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Scholastic Parents: The Learning Toolkit

# Support Your Child's Math Learning With Graph Paper

on October 12, 2017

Editor's note: This blog post was originally published January 5, 2016.

There are so many different forms of “math tools” that can be used on a daily basis. I’ve written many blogs about manipulatives and tools to use at home to support the work your child is doing in math class. They can be anything from number lines to hundreds charts to digit cards. When I’m visiting different classrooms and working with teachers, I always take note of what manipulatives the teacher and students are using. Some students wait until a teacher suggests they use a certain manipulative and some decide on their own what tools they need to use to answer a specific question or solve a problem. It becomes very evident if students are familiar with a tool depending on their comfort level. The more comfortable a student is with a manipulative, the more flexible he or she is with it and therefore will use it in the most effective and efficient manner.

I believe one of the most underrated math tools used is graph paper. Whenever I ask teachers or students if they use graph paper they of course say yes. But when I ask them how they use it, the typical response is that they use the paper for graphing. Obviously graph paper is great for graphing but I believe it can be used for so much more! In my class, graph paper wasn’t an option that students could choose if they needed it but something that was at their desk and ready to be used everyday. It actually replaced their blank “scrap” paper and became a more organized way to show their thinking.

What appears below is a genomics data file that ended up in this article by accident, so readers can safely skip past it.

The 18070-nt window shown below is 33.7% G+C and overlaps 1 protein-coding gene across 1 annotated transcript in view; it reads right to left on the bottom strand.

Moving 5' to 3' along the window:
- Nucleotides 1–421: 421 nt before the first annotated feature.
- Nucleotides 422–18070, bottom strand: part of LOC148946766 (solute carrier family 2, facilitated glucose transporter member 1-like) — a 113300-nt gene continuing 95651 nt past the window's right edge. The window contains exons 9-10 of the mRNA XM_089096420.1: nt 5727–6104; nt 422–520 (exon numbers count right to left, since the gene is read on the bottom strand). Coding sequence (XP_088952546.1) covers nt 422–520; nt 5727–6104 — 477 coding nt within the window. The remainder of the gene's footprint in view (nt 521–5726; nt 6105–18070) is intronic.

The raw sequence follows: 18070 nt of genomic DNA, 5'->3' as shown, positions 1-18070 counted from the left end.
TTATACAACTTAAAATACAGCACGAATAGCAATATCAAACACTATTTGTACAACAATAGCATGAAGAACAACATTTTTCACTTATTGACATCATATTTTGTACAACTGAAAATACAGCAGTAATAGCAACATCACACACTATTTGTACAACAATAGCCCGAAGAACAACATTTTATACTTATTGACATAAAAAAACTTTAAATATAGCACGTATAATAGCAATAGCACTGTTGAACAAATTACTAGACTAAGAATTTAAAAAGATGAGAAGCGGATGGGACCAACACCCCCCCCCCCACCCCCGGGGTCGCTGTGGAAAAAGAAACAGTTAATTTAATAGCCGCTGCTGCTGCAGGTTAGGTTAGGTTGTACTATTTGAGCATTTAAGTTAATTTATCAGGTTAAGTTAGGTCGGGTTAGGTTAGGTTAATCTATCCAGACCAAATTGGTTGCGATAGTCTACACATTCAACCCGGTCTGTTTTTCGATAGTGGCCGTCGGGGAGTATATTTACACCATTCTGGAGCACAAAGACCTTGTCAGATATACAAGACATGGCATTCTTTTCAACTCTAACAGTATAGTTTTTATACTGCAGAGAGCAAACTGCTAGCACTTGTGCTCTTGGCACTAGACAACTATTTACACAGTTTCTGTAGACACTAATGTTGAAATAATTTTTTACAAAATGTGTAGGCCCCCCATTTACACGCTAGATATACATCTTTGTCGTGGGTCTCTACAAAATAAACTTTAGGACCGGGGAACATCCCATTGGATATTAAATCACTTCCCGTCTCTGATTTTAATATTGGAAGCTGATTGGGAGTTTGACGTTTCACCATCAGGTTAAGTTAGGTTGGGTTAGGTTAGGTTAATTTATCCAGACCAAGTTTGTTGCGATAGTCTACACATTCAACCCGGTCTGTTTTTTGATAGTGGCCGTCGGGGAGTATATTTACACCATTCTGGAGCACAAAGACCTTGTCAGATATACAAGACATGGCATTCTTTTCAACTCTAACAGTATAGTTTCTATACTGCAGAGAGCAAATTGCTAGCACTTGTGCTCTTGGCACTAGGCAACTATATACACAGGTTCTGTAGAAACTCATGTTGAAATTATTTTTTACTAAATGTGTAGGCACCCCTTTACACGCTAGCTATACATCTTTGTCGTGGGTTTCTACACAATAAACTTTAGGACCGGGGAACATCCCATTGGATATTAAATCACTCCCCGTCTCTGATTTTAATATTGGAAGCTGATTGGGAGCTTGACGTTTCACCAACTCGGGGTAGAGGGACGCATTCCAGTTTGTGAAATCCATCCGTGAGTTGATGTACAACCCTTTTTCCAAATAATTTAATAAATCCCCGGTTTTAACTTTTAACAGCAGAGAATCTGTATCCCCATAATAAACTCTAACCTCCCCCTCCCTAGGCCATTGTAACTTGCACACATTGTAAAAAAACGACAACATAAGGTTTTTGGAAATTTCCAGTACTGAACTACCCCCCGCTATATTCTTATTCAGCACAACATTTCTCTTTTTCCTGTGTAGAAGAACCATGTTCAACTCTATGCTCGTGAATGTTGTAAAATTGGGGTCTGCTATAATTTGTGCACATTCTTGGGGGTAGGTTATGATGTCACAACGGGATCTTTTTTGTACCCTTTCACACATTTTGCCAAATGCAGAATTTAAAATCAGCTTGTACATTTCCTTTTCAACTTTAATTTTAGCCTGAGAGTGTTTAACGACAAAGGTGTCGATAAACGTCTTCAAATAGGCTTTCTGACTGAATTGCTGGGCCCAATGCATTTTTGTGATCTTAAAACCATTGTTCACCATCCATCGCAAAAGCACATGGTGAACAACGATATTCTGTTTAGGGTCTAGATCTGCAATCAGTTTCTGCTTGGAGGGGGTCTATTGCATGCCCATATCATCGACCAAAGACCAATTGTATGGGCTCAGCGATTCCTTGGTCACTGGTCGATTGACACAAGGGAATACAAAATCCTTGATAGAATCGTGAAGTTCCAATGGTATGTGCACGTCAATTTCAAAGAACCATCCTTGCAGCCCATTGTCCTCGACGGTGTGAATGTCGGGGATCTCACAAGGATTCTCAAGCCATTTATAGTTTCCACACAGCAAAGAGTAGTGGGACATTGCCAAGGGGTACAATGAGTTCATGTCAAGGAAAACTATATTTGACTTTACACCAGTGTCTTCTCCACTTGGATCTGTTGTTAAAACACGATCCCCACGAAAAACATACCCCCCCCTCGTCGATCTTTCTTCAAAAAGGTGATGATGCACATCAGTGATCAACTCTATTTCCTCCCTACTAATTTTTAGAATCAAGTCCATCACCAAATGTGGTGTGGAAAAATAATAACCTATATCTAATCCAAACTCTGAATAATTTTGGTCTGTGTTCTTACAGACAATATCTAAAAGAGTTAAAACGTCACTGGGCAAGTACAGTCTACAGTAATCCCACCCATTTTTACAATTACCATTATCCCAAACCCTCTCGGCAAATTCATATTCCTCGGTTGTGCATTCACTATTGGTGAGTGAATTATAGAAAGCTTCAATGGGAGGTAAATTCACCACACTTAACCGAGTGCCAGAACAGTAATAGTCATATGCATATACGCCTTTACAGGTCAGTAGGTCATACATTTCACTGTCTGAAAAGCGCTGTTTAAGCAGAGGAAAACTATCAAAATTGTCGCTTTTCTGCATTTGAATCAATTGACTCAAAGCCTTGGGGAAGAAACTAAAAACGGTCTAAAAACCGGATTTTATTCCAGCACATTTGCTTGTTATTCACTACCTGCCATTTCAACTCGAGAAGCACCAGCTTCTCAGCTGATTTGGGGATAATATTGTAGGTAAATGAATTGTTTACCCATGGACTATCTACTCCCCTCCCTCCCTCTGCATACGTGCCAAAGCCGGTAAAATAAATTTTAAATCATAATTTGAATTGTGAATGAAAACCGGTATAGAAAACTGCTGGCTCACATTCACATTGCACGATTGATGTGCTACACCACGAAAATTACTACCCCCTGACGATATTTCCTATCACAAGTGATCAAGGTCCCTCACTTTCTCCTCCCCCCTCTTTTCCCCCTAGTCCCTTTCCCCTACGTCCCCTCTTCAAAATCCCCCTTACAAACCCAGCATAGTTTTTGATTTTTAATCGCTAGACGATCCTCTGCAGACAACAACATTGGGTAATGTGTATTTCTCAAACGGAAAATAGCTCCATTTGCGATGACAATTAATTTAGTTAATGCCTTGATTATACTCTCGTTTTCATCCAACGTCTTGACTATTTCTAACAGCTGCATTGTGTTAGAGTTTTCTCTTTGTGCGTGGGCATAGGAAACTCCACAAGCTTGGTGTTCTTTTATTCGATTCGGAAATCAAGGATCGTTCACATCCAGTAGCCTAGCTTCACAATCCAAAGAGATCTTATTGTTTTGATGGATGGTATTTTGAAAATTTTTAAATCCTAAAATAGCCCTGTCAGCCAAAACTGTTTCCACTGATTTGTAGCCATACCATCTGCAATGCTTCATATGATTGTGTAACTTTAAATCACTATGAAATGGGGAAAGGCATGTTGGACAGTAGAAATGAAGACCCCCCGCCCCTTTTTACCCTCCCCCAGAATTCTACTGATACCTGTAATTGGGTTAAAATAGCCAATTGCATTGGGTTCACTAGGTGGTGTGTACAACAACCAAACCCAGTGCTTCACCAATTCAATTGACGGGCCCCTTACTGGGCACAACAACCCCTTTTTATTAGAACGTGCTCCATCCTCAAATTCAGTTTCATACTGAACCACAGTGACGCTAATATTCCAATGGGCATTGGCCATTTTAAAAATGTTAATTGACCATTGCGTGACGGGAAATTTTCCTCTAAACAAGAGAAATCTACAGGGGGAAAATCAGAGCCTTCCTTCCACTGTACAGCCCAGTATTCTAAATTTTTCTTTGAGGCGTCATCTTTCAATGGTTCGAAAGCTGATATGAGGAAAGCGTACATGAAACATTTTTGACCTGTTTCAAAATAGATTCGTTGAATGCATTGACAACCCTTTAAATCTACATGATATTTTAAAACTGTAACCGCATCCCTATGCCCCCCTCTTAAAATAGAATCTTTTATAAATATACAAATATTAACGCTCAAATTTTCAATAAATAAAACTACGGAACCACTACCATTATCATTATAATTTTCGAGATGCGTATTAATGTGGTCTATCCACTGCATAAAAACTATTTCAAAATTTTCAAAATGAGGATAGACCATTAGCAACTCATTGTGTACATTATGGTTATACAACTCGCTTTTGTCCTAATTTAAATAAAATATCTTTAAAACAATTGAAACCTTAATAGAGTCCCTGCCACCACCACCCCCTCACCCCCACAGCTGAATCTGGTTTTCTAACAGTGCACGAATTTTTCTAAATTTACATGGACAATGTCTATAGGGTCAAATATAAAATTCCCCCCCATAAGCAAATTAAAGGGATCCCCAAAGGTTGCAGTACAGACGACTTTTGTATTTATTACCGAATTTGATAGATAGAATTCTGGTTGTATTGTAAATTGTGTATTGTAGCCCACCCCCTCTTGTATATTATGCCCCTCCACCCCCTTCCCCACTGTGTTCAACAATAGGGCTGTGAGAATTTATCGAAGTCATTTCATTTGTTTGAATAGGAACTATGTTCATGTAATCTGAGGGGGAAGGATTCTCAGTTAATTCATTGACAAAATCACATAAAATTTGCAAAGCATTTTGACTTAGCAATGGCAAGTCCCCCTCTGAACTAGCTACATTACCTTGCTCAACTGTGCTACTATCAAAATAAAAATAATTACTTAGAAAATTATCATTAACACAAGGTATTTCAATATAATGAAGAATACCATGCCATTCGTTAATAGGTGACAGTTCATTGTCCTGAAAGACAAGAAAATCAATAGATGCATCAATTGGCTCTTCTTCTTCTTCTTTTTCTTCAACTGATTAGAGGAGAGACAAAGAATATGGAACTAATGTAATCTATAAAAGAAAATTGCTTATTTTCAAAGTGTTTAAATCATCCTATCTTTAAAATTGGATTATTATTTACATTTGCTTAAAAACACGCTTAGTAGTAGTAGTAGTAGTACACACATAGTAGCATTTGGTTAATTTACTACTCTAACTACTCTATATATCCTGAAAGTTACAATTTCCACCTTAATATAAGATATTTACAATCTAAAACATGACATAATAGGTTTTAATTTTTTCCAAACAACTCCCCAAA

I believe students as young as first grade should be using graph paper instead of blank or lined paper. Imagine being seven-years-old and having to draw a number line on a blank piece of paper — it can be daunting to try to make your math model match your teachers and look perfect. But on graph paper the lines are already there for you. Below are some ways that graph paper can be used to help your children organize their work. I suggest getting either a spiral notebook or composition book of graphed paper to help with homework and studying at home. There are different sizes for different ages so whether you choose ¼ inch or 1 inch, consider providing this tool for all your children at home.

Graph paper can help students when creating, drawing and organizing their work when using:

• five and ten frames
• counting
• number lines
• arrays
• part-part-whole models
• area models – multiplication and division
• fractions
• decimals
• adding, subtracting, multiplying, dividing – lining up numbers vertically or horizontally
• skip counting
• even/odd numbers
• finding factors and multiples
• collecting and representing data
• geometry

In the Learning Toolkit blog, get quick and easy tips on how to support your child’s learning at home. From arts and crafts activities to conducting science experiments, we offer simple and fun ways to support your learner’s development at every age and stage.

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